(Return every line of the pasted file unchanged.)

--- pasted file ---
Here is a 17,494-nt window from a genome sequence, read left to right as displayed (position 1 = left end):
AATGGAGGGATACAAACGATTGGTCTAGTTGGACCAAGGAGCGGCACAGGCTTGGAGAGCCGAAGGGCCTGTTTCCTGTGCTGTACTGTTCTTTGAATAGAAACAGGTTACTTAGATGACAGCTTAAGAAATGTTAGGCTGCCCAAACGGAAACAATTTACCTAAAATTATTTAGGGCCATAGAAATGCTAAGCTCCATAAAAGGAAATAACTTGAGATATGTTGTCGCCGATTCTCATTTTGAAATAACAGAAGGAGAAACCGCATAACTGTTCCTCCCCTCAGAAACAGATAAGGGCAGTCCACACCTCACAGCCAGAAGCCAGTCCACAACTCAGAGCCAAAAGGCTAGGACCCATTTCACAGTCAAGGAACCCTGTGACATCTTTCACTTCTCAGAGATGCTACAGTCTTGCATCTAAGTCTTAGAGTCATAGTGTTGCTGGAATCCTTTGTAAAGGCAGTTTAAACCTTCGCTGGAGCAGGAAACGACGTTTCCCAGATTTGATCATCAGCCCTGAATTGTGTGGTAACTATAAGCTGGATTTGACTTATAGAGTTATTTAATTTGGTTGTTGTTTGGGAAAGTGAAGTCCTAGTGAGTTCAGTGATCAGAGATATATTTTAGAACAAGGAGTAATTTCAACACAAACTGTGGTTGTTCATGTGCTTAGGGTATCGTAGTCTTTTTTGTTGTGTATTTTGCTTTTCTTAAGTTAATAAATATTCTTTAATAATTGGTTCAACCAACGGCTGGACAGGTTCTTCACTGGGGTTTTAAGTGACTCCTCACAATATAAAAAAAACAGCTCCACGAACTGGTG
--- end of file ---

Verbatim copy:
Here is a 17,494-nt window from a genome sequence, read left to right as displayed (position 1 = left end):
AATGGAGGGATACAAACGATTGGTCTAGTTGGACCAAGGAGCGGCACAGGCTTGGAGAGCCGAAGGGCCTGTTTCCTGTGCTGTACTGTTCTTTGAATAGAAACAGGTTACTTAGATGACAGCTTAAGAAATGTTAGGCTGCCCAAACGGAAACAATTTACCTAAAATTATTTAGGGCCATAGAAATGCTAAGCTCCATAAAAGGAAATAACTTGAGATATGTTGTCGCCGATTCTCATTTTGAAATAACAGAAGGAGAAACCGCATAACTGTTCCTCCCCTCAGAAACAGATAAGGGCAGTCCACACCTCACAGCCAGAAGCCAGTCCACAACTCAGAGCCAAAAGGCTAGGACCCATTTCACAGTCAAGGAACCCTGTGACATCTTTCACTTCTCAGAGATGCTACAGTCTTGCATCTAAGTCTTAGAGTCATAGTGTTGCTGGAATCCTTTGTAAAGGCAGTTTAAACCTTCGCTGGAGCAGGAAACGACGTTTCCCAGATTTGATCATCAGCCCTGAATTGTGTGGTAACTATAAGCTGGATTTGACTTATAGAGTTATTTAATTTGGTTGTTGTTTGGGAAAGTGAAGTCCTAGTGAGTTCAGTGATCAGAGATATATTTTAGAACAAGGAGTAATTTCAACACAAACTGTGGTTGTTCATGTGCTTAGGGTATCGTAGTCTTTTTTGTTGTGTATTTTGCTTTTCTTAAGTTAATAAATATTCTTTAATAATTGGTTCAACCAACGGCTGGACAGGTTCTTCACTGGGGTTTTAAGTGACTCCTCACAATATAAAAAAAACAGCTCCACGAACTGGTG